DAVAO CITY, Philippines — An environmental group on Tuesday expressed alarm over the ill-effects of the massive expansion of the government’s reclamation projects.
The projects are contrary to the recent pronouncement made by Pres. Rodrigo Duterte that he does not want any reclamation in the country, the Kalikasan People’s Network for the Environment (Kalikasan PNE) said in a statement.
At least 19,000 hectares of reclamation are still underway nationwide but the group said the area could possibly expand up to 38,000 hectares.
In the statement, the group’s National Coordinator Leon Dulce said: “We need definitive action and not just another empty Cabinet banter against runaway reclamation expansion across the Philippines.”
Dulce took note of the ongoing reclamation project dubbed as the Bulacan Aerotropolis project that has already damaged a stretch of mangroves in the area.
He suspects the operations of wiping out the mangroves has no environmental clearance from concerned authorities.
“What more with the rest of at least 19,000 hectares of reclamation projects nationwide currently in the pipeline?” Dulce added.
Kalikasan PNE took part in the recent rapid appraisal undertaken by environmental scientists at the site for the 2,500-hectare Aerotropolis project in Bulacan owned by San Miguel Corporation (SMC).
The group surveyed numerous Indian mangrove trees that residents reported to have been cut down by SMC personnel almost a month ago.
The exact number of trees cut has yet to be determined, Kalikasan PNE added.
Among the findings of the survey was the overlapping of the SMC airport and metropolitan projects in barangay Taliptip, Bulacan with the 25-Ha Bulakan Mangrove Eco-park established by the Department of Environment and Natural Resources (DENR), the group pointed out.
“Taliptip’s mangroves are part of the remaining mangrove corridor in Northern Manila Bay that could potentially be listed as part of the Ramsar wetlands of international importance. Migratory birds come here to feed and breed. Thousands of families are dependent on the bay for their food, livelihood, and resiliency. With what we’re seeing here, the birds’ habitat, the people’s source of livelihood and protection from storm surges is being turned into just another concrete jungle for the profit of the very few,” said Dulce.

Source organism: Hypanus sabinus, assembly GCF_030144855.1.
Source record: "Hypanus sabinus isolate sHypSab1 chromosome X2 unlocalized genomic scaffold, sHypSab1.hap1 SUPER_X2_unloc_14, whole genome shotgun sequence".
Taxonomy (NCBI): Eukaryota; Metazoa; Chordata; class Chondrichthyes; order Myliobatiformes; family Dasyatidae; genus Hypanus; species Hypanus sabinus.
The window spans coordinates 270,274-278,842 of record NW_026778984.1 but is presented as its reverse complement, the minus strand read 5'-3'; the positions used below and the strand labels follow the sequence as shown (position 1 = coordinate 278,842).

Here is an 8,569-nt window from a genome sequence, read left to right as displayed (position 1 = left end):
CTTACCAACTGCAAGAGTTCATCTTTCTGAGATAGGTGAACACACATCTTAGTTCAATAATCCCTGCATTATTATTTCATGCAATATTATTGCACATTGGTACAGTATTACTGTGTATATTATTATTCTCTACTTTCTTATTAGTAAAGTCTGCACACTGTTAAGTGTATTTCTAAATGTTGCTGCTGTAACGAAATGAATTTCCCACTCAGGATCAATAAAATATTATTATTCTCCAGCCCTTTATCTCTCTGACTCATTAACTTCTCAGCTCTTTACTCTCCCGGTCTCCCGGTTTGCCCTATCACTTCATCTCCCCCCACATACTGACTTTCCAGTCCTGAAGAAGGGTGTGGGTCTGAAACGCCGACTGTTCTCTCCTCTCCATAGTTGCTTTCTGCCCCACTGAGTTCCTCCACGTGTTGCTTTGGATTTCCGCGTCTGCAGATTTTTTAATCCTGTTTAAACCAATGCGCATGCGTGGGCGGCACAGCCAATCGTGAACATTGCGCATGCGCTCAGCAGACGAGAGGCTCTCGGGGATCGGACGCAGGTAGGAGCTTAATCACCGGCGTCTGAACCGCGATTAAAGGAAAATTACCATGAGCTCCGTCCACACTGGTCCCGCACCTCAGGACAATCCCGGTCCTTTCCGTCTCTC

The group emphasized that wetlands that are part of the ‘Ramsar list’ are considered internationally significant in terms of ecology, botany, zoology, limnology, or hydrology.
“Governments acceding to the 1971 Ramsar Convention, which provides for the international conservation and promotion of the sustainable use of wetlands, are required to enact and implement measures for the protection of the wetlands found in each respective country that are among those included in the global list of important wetlands,” Kalikasan PNE added.
It also recalled that the Philippines is a signatory to the Ramsar treaty and among the country’s wetlands listed include the 14,836-hectare Agusan Marsh in Mindanao; the 14,568-hectare Naujan Lake National Park in Mindoro; and the 175-hectare Las Piñas-Parañaque Critical Habitat and Ecotourism Area (LPPCHEA).
LPPCHEA, the groups added is also being threatened by reclamation in Manila Bay.
Other coastal areas in the country that are affected by reclamation projects include that of northern Bataan, Pampanga, the rest of Metro Manila, and northern Cavite, the Kalikasa PNE said.
The group also took note of the partnership that the Duterte administration entered into earlier this year with the Dutch government to develop the Manila Bay Sustainable Development Masterplan aimed to provide an ecologically sustainable while economically viable development framework for the bay.
“Why are reclamation projects being awarded deals when the supposed masterplan that will govern it is still non-existent? Do these projects even have feasibility studies and environmental impact statements that will justify the clearing of mangroves and coast-filling already undertaken by the reclamation companies?” Dulce emphasized in the statement.
He added that a moratorium must be imposed on all reclamation projects in the pipeline so long as no scientifically-robust, environmentally-friendly, and democratically-consulted bay development plan is in place. (davaotoday.com)